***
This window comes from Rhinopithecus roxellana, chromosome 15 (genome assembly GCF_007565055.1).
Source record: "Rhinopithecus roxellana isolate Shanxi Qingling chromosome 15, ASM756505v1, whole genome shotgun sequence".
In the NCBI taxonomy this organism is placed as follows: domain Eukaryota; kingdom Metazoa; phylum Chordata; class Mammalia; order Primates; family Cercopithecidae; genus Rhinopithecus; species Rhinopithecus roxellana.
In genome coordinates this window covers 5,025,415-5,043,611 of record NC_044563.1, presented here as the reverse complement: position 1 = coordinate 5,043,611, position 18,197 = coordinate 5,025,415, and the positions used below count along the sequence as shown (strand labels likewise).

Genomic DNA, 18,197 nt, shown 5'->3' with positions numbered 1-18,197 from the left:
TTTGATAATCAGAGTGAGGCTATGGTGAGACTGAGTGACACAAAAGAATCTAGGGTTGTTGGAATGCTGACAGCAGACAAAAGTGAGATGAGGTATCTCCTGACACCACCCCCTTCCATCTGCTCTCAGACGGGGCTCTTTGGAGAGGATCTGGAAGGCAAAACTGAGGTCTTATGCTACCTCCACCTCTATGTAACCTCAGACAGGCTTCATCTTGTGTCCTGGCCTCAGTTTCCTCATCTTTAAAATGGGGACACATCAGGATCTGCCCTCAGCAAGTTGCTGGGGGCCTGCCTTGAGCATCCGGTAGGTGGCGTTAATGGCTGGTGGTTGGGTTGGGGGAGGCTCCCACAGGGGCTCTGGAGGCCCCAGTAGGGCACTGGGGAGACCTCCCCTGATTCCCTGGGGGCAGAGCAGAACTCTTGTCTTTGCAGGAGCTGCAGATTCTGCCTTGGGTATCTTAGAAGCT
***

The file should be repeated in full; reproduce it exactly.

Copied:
This window comes from Rhinopithecus roxellana, chromosome 15 (genome assembly GCF_007565055.1).
Source record: "Rhinopithecus roxellana isolate Shanxi Qingling chromosome 15, ASM756505v1, whole genome shotgun sequence".
In the NCBI taxonomy this organism is placed as follows: domain Eukaryota; kingdom Metazoa; phylum Chordata; class Mammalia; order Primates; family Cercopithecidae; genus Rhinopithecus; species Rhinopithecus roxellana.
In genome coordinates this window covers 5,025,415-5,043,611 of record NC_044563.1, presented here as the reverse complement: position 1 = coordinate 5,043,611, position 18,197 = coordinate 5,025,415, and the positions used below count along the sequence as shown (strand labels likewise).

Genomic DNA, 18,197 nt, shown 5'->3' with positions numbered 1-18,197 from the left:
TTTGATAATCAGAGTGAGGCTATGGTGAGACTGAGTGACACAAAAGAATCTAGGGTTGTTGGAATGCTGACAGCAGACAAAAGTGAGATGAGGTATCTCCTGACACCACCCCCTTCCATCTGCTCTCAGACGGGGCTCTTTGGAGAGGATCTGGAAGGCAAAACTGAGGTCTTATGCTACCTCCACCTCTATGTAACCTCAGACAGGCTTCATCTTGTGTCCTGGCCTCAGTTTCCTCATCTTTAAAATGGGGACACATCAGGATCTGCCCTCAGCAAGTTGCTGGGGGCCTGCCTTGAGCATCCGGTAGGTGGCGTTAATGGCTGGTGGTTGGGTTGGGGGAGGCTCCCACAGGGGCTCTGGAGGCCCCAGTAGGGCACTGGGGAGACCTCCCCTGATTCCCTGGGGGCAGAGCAGAACTCTTGTCTTTGCAGGAGCTGCAGATTCTGCCTTGGGTATCTTAGAAGCT